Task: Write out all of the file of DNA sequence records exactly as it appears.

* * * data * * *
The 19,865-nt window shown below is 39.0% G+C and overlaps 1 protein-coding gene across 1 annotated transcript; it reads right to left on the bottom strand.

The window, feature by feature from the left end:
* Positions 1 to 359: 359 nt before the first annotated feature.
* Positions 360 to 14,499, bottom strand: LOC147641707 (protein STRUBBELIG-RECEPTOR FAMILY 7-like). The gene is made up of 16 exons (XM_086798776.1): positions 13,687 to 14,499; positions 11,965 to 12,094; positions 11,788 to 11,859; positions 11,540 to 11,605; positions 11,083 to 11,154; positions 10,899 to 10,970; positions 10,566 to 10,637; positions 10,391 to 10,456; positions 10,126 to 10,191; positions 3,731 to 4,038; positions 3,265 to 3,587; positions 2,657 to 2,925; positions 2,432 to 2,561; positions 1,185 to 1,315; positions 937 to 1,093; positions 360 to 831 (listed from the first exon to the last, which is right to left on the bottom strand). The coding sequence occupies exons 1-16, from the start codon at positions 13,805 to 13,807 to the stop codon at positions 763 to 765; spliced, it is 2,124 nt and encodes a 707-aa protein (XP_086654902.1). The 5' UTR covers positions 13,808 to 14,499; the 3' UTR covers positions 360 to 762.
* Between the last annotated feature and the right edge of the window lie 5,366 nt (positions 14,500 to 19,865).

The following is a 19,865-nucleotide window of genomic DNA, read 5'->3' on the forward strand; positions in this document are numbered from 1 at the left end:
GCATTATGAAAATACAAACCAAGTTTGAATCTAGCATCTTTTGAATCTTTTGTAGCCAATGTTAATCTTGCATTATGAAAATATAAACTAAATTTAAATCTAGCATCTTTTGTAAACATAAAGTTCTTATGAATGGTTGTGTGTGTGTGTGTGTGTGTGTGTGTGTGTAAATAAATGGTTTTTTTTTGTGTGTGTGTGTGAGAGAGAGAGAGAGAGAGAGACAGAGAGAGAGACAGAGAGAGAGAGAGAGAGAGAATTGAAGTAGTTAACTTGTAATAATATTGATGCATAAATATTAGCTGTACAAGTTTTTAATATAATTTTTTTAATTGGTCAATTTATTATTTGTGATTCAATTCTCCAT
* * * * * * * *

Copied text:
The 19,865-nt window shown below is 39.0% G+C and overlaps 1 protein-coding gene across 1 annotated transcript; it reads right to left on the bottom strand.

The window, feature by feature from the left end:
* Positions 1 to 359: 359 nt before the first annotated feature.
* Positions 360 to 14,499, bottom strand: LOC147641707 (protein STRUBBELIG-RECEPTOR FAMILY 7-like). The gene is made up of 16 exons (XM_086798776.1): positions 13,687 to 14,499; positions 11,965 to 12,094; positions 11,788 to 11,859; positions 11,540 to 11,605; positions 11,083 to 11,154; positions 10,899 to 10,970; positions 10,566 to 10,637; positions 10,391 to 10,456; positions 10,126 to 10,191; positions 3,731 to 4,038; positions 3,265 to 3,587; positions 2,657 to 2,925; positions 2,432 to 2,561; positions 1,185 to 1,315; positions 937 to 1,093; positions 360 to 831 (listed from the first exon to the last, which is right to left on the bottom strand). The coding sequence occupies exons 1-16, from the start codon at positions 13,805 to 13,807 to the stop codon at positions 763 to 765; spliced, it is 2,124 nt and encodes a 707-aa protein (XP_086654902.1). The 5' UTR covers positions 13,808 to 14,499; the 3' UTR covers positions 360 to 762.
* Between the last annotated feature and the right edge of the window lie 5,366 nt (positions 14,500 to 19,865).

The following is a 19,865-nucleotide window of genomic DNA, read 5'->3' on the forward strand; positions in this document are numbered from 1 at the left end:
GCATTATGAAAATACAAACCAAGTTTGAATCTAGCATCTTTTGAATCTTTTGTAGCCAATGTTAATCTTGCATTATGAAAATATAAACTAAATTTAAATCTAGCATCTTTTGTAAACATAAAGTTCTTATGAATGGTTGTGTGTGTGTGTGTGTGTGTGTGTGTGTGTAAATAAATGGTTTTTTTTTGTGTGTGTGTGTGAGAGAGAGAGAGAGAGAGAGACAGAGAGAGAGACAGAGAGAGAGAGAGAGAGAGAATTGAAGTAGTTAACTTGTAATAATATTGATGCATAAATATTAGCTGTACAAGTTTTTAATATAATTTTTTTAATTGGTCAATTTATTATTTGTGATTCAATTCTCCAT